Bergenfield Mayor Norman Schmelz is the Republican candidate for Bergen County Executive, running against first-time incumbent James (Jim) Tedesco, who was profiled by The Jewish Link last week. Schmelz, who was initially profiled by The Jewish Link in advance of the Republican primary this past June, has repeatedly expressed interest in working with people of all parties and has shown respect and support to the myriad communities and cultural groups living in Bergenfield and the Jewish community at large.
This week, Schmelz checked in with The Jewish Link to speak about his goals, plans and priorities for Bergen County, reflecting on the experiences he gained over the past five years serving as Bergenfield’s mayor.
JLNJ: What skills and experiences have you gained as mayor of Bergenfield that will serve you well as Bergen County Executive?
Norman Schmelz: I’ve learned that you need to listen to people you agree with and don’t agree with. You need to work hard, and you need to accomplish results for the people who elected you, not for any specific group or interest. The hard work and dedication needs to be there and needs to be genuine. I work every day to accomplish these goals, and will do the same as county executive.
JLNJ: What sort of changes or efficiencies would you like to bring to a county level as Bergen County Executive? Have you learned anything in particular as you have been campaigning specifically for this position?
Norman Schmelz: Bergen County’s budget has expanded vastly over the past few years. The economy is doing great, and the county has expanded its budget with new spending. This is only going to lead to tax increases and a loss of essential services when the boom ends. The budget and spending needs to be curtailed and cannot be satisfied by short-term budget gimmicks.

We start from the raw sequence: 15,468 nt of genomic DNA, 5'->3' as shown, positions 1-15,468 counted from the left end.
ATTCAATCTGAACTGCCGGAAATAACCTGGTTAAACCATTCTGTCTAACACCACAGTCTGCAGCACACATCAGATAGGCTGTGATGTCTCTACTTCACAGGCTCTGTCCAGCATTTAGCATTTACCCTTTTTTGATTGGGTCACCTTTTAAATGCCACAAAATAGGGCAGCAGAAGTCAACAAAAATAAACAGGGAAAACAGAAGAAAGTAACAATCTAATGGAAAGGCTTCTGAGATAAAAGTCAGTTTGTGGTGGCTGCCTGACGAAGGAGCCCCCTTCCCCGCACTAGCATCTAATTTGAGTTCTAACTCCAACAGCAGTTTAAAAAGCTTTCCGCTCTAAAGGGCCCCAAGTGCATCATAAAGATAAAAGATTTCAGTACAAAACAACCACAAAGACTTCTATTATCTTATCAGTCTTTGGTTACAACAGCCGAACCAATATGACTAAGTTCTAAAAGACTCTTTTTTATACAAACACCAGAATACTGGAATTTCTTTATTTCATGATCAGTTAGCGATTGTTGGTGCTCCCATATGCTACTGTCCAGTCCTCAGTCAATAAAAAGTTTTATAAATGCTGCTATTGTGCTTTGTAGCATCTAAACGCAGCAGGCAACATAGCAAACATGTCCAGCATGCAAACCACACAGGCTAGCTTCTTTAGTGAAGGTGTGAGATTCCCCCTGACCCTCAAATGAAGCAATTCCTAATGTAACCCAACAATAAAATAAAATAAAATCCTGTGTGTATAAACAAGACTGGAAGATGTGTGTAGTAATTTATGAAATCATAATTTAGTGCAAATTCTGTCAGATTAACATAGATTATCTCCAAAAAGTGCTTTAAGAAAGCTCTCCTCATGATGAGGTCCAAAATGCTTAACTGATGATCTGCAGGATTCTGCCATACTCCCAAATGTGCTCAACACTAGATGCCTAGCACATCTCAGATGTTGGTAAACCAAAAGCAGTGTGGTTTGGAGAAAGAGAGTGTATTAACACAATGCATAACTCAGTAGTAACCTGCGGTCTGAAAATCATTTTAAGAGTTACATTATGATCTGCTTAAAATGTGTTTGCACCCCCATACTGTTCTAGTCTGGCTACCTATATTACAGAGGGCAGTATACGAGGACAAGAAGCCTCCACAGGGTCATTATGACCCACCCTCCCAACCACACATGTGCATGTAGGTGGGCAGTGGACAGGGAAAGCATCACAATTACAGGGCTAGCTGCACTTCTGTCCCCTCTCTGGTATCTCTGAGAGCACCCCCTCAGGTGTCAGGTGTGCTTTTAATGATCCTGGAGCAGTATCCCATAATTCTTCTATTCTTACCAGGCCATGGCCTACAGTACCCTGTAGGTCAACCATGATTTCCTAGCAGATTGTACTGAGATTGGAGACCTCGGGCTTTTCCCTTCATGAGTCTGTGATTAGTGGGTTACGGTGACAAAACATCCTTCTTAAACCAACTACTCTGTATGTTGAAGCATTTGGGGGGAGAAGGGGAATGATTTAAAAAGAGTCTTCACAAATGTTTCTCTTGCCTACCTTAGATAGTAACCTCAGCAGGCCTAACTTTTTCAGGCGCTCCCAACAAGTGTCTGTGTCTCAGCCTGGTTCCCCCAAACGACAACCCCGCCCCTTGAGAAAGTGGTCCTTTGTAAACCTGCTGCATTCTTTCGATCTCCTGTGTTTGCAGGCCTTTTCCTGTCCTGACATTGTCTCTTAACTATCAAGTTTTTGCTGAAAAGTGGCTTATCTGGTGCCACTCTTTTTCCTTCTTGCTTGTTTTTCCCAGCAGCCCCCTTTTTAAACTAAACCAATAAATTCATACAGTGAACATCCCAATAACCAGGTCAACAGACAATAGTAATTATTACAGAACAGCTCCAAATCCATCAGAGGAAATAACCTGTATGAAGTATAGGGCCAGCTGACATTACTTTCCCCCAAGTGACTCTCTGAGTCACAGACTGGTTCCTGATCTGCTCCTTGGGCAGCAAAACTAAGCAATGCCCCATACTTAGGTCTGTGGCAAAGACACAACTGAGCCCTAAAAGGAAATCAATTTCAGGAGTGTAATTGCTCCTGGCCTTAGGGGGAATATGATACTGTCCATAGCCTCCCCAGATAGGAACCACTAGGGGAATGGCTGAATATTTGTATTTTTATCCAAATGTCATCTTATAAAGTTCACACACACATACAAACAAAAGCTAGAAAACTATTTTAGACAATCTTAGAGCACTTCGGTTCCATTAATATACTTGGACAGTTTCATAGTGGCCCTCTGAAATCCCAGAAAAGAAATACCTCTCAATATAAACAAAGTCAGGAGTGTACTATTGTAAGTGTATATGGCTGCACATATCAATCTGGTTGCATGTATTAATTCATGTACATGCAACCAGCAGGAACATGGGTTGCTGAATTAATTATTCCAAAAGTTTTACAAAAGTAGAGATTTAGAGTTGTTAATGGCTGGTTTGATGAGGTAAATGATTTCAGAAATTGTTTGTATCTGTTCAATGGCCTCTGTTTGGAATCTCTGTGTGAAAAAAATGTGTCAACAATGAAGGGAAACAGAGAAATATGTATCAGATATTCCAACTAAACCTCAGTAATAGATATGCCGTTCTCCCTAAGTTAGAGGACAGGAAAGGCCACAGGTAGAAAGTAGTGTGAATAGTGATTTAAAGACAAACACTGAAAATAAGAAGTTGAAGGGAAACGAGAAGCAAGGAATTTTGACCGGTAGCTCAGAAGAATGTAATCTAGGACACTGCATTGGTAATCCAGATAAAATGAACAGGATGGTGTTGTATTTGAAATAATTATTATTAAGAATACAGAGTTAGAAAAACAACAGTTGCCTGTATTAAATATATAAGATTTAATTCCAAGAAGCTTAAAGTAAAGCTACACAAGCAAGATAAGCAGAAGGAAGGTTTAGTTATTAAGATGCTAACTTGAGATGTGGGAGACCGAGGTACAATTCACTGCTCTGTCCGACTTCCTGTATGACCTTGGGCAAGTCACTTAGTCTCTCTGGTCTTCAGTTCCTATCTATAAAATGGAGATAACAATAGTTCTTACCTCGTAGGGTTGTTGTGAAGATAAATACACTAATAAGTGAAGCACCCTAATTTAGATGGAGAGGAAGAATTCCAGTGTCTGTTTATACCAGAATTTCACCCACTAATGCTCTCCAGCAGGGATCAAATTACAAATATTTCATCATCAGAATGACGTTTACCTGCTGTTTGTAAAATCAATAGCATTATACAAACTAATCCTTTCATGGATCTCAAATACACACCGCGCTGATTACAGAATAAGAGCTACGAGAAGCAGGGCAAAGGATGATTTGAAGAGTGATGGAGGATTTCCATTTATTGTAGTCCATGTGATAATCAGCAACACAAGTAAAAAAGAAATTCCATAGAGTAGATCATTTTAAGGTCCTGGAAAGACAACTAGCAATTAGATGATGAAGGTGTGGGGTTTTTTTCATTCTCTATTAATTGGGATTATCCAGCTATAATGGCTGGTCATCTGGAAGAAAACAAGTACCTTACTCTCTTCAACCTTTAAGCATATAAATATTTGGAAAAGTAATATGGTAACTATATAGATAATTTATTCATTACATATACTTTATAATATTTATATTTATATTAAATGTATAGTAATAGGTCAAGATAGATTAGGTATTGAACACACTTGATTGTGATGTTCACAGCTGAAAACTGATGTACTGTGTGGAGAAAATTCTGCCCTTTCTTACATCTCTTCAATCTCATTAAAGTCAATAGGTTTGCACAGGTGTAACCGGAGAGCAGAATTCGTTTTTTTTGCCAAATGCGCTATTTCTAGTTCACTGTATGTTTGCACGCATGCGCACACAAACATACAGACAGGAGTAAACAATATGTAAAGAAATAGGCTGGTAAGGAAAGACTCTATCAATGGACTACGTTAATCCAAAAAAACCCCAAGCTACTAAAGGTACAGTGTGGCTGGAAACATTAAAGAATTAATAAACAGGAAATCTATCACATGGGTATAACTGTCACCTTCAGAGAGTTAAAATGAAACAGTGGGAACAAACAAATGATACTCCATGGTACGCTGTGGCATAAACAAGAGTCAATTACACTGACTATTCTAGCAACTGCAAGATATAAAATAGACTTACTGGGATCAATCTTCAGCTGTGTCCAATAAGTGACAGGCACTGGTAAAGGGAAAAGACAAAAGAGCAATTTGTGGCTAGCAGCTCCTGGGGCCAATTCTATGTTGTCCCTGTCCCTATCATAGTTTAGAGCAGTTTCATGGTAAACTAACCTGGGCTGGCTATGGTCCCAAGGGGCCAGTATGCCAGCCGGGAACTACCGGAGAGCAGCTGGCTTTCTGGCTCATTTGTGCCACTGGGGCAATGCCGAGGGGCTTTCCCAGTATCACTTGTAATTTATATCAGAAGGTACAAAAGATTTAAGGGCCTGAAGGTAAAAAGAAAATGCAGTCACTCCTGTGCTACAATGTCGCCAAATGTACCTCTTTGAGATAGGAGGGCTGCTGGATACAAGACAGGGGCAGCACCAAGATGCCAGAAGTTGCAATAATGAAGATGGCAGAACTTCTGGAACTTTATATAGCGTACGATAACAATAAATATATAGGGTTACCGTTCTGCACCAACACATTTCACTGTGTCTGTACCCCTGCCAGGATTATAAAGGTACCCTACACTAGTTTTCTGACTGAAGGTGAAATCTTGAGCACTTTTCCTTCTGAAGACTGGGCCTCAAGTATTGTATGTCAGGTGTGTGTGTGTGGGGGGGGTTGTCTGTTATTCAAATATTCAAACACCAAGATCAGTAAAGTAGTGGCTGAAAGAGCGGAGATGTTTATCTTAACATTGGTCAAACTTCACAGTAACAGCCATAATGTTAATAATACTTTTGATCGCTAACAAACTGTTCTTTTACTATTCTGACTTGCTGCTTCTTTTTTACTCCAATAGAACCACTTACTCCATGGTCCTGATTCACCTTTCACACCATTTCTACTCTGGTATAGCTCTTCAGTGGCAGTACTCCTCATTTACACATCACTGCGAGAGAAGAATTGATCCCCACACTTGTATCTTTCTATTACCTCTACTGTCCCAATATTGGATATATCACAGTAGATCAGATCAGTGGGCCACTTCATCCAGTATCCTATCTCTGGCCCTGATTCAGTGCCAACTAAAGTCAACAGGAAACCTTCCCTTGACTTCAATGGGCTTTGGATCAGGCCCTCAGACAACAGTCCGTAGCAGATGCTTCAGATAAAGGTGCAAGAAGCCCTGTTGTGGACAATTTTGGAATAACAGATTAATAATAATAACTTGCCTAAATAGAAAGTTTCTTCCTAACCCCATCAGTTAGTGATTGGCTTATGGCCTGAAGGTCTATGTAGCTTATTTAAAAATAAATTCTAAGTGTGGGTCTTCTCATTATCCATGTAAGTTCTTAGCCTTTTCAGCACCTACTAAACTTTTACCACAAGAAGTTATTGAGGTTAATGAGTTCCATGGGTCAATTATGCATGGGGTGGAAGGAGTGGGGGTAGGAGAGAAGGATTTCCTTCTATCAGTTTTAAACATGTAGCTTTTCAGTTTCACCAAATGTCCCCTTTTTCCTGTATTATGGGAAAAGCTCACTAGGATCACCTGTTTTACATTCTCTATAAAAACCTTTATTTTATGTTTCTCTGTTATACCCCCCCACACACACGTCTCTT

JLNJ: Tell me some of the most important problems we face as a community.
Norman Schmelz: We need to all listen to each other. Once we can actually listen to each other, it will be much easier to work with each other constructively. If a person or a group won’t listen to what you have to say and respond respectfully, it’s very difficult to accomplish anything of note.
JLNJ: What have your years in public service taught you about problem solving?
Norman Schmelz: I’ve learned to listen and work with people all points of view on an entire gamut of issues. As a mayor I’ve had to make decisions that some people are happy with, and others not so much. I’ve had to explain to unhappy people why things are not the way they envision. I’ve learned that if you are respectful to people and make sure they understand that you seriously value their input, values and opinions, the response and reaction is one of respect and not of disgust.
JLNJ: What is your “day one” project as Bergen County Executive?
Norman Schmelz: There needs to be a complete audit of Bergen County on day one of county government and all county agencies, including New Bridge Medical Center. Too much of our tax dollars are not being spent on essential services and are hidden in vast budgets that nobody can make sense of. Bergen County taxpayers work hard for their money, and it shouldn’t be used to pad someone’s pension or give a friend a job, instead of paving roads or providing essential services.
By Elizabeth Kratz
Norman Schmelz is on ballots for Bergen County Executive on Tuesday, November 6.